Firing subs into cabin vs. trunk


Unregistered guest
i've got a sub in a sealed box (mounted in the trunk) facing forward - firing through the armrest hole and into the cabin of my car.

the sub sounds really good, but when i pop the trunk lid, even a little bit, the bass will increase in volume level. i haven't metered it, but i'm guessing i may be getting a 6dB gain when the trunk is open.

i've noticed this phenomena in previous installs, and i've also noticed that firing the sub toward the rear seems the give me the same kind of effect.

my car is a large sedan with very well sealed doors and trunk. the car is virtually airtight. does anyone think they know what's going on here? i'm happy with the sound, i just want to know the physics behind this. why does this happen? is it wave cancellation?

it's funny, when i want "megabass", i just pop my trunk (the lid stays down, but it cracks open enough to vent the trunk). but i'm half inclined to cut holes in the trunk floor and use actuators to operate doors that vent to the outside air, like mark fukuda used to do back in the day.

thanks to anyone who can shed some light on the subject.

Silver Member
Username: Insearchofbass

Post Number: 881
Registered: Jun-04
my personal opinion is that this is wave cancellation...i have noticed the same on other installs i have done my buddies have as well

Gold Member
Username: Glasswolf

NorthWest, Michigan USA

Post Number: 4687
Registered: Dec-03
not SWR or cancellation.
this effect is, as you noted, due to the car being well sealed.
in effect what's happening is your enclosure and car's cabin are acting to make the box function like a 4th order bandpass enclosure, with the cabin acting as a large sealed enclosure.
when you open a window or pop the trunk, you're effectively changing the enclosure volume (of the cabin) and thus altering the response of the enclosure and the sub.
the way to fix this is to vent the trunk to the outside in some manner, eliminating the sealed cabin you're experiencing.
this is a common problem by the way.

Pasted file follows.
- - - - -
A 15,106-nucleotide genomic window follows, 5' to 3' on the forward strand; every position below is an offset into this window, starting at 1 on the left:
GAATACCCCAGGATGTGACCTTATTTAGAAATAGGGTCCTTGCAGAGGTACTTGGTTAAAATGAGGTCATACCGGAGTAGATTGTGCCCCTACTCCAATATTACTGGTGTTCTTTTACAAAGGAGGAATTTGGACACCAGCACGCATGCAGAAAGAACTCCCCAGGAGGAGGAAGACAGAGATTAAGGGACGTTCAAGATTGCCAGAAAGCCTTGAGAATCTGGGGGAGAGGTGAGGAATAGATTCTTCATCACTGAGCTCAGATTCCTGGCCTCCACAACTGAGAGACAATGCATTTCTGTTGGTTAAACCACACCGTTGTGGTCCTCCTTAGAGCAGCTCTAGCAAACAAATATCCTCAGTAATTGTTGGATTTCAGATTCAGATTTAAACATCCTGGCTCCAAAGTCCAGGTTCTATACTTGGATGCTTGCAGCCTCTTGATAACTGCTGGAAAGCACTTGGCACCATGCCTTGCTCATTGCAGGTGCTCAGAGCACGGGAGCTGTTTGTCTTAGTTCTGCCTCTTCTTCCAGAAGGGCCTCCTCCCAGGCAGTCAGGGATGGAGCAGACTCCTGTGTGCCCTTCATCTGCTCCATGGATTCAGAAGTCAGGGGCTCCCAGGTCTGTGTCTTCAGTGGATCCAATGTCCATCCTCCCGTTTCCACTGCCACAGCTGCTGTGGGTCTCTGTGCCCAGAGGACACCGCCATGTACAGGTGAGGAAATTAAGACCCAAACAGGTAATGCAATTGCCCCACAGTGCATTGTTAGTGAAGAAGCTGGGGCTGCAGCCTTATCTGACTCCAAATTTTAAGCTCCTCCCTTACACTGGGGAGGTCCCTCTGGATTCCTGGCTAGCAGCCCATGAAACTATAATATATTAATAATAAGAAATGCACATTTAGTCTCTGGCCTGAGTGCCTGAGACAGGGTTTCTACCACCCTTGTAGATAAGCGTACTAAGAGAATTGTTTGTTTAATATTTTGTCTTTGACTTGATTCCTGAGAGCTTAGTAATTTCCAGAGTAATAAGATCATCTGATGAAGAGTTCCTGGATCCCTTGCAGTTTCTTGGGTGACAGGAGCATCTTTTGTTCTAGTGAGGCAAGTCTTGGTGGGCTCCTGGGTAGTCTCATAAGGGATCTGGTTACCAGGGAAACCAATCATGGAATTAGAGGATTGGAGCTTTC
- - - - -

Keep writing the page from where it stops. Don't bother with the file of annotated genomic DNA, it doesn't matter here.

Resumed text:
Unregistered guest
thanks for the info.

your explanation makes sense, but if my car interior is functioning as a bandpass filter as you say, why would it matter which way the sub is aimed? i've experimented in the past with box placement, and i've found that when the sub us firing toward the rear, it is always louder than when firing forward. what does the directional aiming of a subwoofer have to do with its response? i've built bandpass boxes in the past, and i wasn't aware that the orientation of the driver inside the box had an effect on the overall response of the system. it's still a bandpass, no matter which way the sub is pointing, right?

also, i forgot to mention that in my case, opening the windows and sunroof does not boost the levels as does opening the trunk lid. i just don't get it - what is it about venting the trunk cavity that makes it different from venting up front?

i feel like we're definately on to something here with the bandpass idea. i'm sure that's part of it, but there's got to be another factor involved that we're overlooking.


Unregistered guest
Jonathan, do you have any knowledge on this subject?

Silver Member
Username: Johnnylemoine

LaPlace, Louisiana United States

Post Number: 198
Registered: Aug-04
I got a slot ported box,2.5cu.ft., in an ext. cab chevy and when I role down my windows it hit 10 times as hard as when the windows are roled up. It did this even with my sealed box.

Silver Member
Username: Fishy

Tamarac, FL USA

Post Number: 590
Registered: Sep-04
Try placing your sub "near" the rear of the trunk firing backwards. Open the trunk and see if you gain as much.

Sean posted a link in a thread to an article about cancellation which explained this very phenomenon. The article basically stated that the farther the sub is from a reflective surface the more the upper bass frequencies are lost due to out of phase reflections. Opening the trunk basicallly lets some of these bad guys "out".

Article made sense to me anyways.

Try it with your box firing a foot or two away and into the back of your trunk. If it don't help I'd go with Glass's bandpass theory.



Silver Member
Username: Fishy

Tamarac, FL USA

Post Number: 591
Registered: Sep-04
It would seem that the mere "cracking" of the trunk wouldn't reduce reflections that much so I dunno.



Bronze Member
Username: Deathshadow

Post Number: 51
Registered: Oct-04
Same thing happens to me too, windows make no dif but if I pop the trunk and close it w/o locking it in place it is much louder...

Gold Member
Username: Jonathan_f


Post Number: 2404
Registered: May-04
Read this, it'll explain your problem. It mainly has to do with acoustic phase.
In your case, though, Glass is right about your car being very well sealed, you'll see a lot of benefit by running a port of some sort outside the vehicle.

Unregistered guest
thanks, jon. i had suspected wave cancellation. and that article made a lot of sense. thanks again!

Unregistered guest
was just thinking... instead of venting the trunk, couldn't i seal the trunk volume off from the cabin space by using a wall/baffle? if the sub fired into the cabin only, no sound could get into the trunk. this would prevent any cancellation, correct?
« Previous Thread Next Thread »

Main Forums

Today's Posts

Forum Help

Follow Us